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Around the campfire: Government Policy to State Authoritarianism, the thin end of the wedge?

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I’m not your typical TikTok user. It’s not aimed at me. But I wanted to watch my kids do their stuff on TikTok. After I had watched I just thought – surely they could do a better job of Dad-mockery than that…

TikTok is aimed at young, tech-savvy people up to the age of roughly 24. I am, ahem, somewhat beyond that demographic. But I am awed by the phenomenon.

TikTok in less than two years has become a monster social media brand, for which its owner, the Chinese company ByteDance, paid around $1 billion. TikTok’s success is based on a combination of things – ease of access, fun, youth-appeal, silliness, dispensability…it’s kind of pot noodles for the mind.

And all wrapped into a wonderful algorithm that uses artificial intelligence to enable those who have the app to create, edit, and show the world their videos, with a 15 second maximum.

No wonder it there have been more than two billion downloads around the world. TikTok’s creator has a net worth of more than $6 billion. TikTok has thrived as teens everywhere have had time on their hands during lockdowns. But TikTok has become the citadel in a new Cold War.

In June, Chinese and Indian troops clashed on the border at Galwan Valley. India banned TikTok as part of its retaliation. Relations between China and the USA are dismal. In Beijing and Washington D.C. two peacocks are bristling in a rage against each other. TikTok has been in hot water with the American authorities before, over its collection of children’s personal data. President Donald Trump said last week he was going to ban TikTok on “national security” grounds – a none-too-disguised suggestion that the personal information of around 100 million Americans could be obtained by Beijing. Microsoft quickly said wants to buy TikTok’s US operations.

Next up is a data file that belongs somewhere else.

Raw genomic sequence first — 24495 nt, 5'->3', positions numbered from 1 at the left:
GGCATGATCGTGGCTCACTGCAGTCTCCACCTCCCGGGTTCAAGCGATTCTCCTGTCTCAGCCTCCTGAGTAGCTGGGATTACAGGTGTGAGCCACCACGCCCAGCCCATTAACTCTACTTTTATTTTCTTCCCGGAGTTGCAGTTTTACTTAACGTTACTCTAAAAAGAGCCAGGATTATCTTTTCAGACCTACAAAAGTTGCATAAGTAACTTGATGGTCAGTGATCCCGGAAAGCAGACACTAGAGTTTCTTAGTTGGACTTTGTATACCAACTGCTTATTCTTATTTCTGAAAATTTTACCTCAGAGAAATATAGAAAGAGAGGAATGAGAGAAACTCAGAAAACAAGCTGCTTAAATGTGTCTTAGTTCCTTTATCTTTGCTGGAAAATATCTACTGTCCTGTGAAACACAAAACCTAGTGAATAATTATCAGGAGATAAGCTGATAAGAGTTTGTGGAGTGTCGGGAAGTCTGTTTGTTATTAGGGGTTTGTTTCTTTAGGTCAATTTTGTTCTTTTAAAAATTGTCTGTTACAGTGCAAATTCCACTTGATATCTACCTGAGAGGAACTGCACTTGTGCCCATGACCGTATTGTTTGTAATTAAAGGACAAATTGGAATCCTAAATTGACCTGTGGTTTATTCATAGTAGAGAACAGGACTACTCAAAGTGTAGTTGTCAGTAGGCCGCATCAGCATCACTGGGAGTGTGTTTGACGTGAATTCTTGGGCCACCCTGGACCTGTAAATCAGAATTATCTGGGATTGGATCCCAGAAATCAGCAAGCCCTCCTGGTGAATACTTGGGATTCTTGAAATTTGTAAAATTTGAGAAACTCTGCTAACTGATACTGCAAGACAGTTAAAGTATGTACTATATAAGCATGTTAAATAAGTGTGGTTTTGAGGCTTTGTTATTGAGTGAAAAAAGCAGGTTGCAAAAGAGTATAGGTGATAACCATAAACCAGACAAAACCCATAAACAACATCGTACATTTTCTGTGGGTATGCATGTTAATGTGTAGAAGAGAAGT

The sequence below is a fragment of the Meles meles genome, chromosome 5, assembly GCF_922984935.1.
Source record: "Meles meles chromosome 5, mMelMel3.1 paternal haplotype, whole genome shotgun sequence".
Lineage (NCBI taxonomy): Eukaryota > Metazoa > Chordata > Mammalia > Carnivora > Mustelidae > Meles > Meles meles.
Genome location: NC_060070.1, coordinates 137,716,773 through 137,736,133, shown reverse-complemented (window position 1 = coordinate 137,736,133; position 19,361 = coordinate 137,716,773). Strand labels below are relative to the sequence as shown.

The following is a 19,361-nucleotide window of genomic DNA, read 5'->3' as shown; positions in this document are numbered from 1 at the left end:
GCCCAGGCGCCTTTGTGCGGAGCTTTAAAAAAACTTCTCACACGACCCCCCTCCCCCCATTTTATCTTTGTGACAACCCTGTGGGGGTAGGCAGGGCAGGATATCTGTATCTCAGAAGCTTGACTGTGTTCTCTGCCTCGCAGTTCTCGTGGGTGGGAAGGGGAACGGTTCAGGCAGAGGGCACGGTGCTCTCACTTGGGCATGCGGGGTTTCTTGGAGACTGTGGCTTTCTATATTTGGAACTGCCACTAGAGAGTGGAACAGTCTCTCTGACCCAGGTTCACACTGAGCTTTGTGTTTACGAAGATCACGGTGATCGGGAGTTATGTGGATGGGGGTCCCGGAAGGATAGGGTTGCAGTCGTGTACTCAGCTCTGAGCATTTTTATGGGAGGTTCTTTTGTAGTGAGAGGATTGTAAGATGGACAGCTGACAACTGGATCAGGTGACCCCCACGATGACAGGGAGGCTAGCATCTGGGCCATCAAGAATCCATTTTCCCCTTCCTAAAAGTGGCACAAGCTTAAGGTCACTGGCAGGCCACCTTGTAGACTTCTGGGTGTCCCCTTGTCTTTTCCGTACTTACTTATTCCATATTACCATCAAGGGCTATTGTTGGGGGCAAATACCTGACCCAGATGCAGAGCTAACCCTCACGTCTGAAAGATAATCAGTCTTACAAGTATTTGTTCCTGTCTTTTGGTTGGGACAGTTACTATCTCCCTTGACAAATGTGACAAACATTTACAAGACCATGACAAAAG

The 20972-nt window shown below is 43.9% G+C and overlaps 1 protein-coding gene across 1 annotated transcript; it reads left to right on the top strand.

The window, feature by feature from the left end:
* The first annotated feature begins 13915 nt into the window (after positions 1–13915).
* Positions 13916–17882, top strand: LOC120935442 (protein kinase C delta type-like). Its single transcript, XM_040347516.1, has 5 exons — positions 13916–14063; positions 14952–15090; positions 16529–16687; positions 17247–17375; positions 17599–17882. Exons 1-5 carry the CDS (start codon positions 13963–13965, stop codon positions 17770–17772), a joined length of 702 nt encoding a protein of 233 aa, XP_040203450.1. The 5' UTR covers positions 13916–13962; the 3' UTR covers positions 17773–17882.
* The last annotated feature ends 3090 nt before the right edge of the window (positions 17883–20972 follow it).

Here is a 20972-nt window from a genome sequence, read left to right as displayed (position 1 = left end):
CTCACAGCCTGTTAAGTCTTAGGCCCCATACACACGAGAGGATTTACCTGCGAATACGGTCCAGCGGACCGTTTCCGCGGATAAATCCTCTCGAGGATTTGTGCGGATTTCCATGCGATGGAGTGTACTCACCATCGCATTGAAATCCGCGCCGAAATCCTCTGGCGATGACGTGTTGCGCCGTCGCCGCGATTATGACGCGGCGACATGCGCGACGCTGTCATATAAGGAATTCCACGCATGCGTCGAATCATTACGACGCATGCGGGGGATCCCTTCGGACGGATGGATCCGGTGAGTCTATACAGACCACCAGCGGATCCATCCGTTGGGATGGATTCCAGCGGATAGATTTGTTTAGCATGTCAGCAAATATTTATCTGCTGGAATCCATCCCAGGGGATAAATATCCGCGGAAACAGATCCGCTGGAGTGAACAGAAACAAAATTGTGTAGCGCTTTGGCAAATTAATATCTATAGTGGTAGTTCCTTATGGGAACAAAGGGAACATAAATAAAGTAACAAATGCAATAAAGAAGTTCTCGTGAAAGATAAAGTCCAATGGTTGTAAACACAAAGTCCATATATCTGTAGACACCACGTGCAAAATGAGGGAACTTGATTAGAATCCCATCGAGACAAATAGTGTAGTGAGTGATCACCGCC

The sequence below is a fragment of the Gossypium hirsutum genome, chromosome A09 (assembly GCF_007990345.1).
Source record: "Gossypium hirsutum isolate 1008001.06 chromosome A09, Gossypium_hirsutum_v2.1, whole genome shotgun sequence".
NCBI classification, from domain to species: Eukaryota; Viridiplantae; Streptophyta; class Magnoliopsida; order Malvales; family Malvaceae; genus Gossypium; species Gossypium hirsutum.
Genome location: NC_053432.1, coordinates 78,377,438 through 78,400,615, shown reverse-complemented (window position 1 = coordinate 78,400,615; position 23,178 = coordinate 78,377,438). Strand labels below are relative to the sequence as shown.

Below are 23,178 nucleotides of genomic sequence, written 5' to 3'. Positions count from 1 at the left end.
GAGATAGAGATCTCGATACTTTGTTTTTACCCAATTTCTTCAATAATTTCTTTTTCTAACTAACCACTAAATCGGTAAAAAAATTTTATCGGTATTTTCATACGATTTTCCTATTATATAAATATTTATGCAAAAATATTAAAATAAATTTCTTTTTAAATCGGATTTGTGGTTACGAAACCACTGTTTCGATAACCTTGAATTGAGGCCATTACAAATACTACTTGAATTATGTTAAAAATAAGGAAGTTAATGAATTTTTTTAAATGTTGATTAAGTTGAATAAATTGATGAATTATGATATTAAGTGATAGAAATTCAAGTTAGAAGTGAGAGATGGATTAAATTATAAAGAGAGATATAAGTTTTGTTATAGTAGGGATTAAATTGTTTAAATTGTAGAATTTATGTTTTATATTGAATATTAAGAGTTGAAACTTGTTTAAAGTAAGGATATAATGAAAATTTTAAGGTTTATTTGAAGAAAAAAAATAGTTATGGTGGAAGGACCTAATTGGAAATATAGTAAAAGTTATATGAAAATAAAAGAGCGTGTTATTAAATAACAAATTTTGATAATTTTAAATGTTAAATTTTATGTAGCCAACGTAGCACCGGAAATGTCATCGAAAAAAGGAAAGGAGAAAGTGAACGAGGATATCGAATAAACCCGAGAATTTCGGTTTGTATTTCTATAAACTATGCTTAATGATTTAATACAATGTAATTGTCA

Re-enter President Trump. He now says the US Treasury should get a “very large percentage” of whatever he allows Microsoft (or whoever) to pay for TikTok’s US business. He’s also said any US suitor for the company has until 15 September to strike the deal or he will ban TikTok for American users. This is a fast-moving story. In the long-term though it sends very a worrying signal – it indicates that the US President thinks the US state has the right to extort money from private industry.

Threatening to ban a private enterprise? Telling private companies they can only buy businesses if they give a bit of the sale price to the government? Bending the private sector to the whims of government policy?

This is not about defending personal liberties, no matter what the White House bluster is. This is creeping state authoritarianism. It’s the thin end of a long wedge, the conclusion of which is the state ordering our lives the way it sees fit. Let’s dance while we can.

Till next week

Jason

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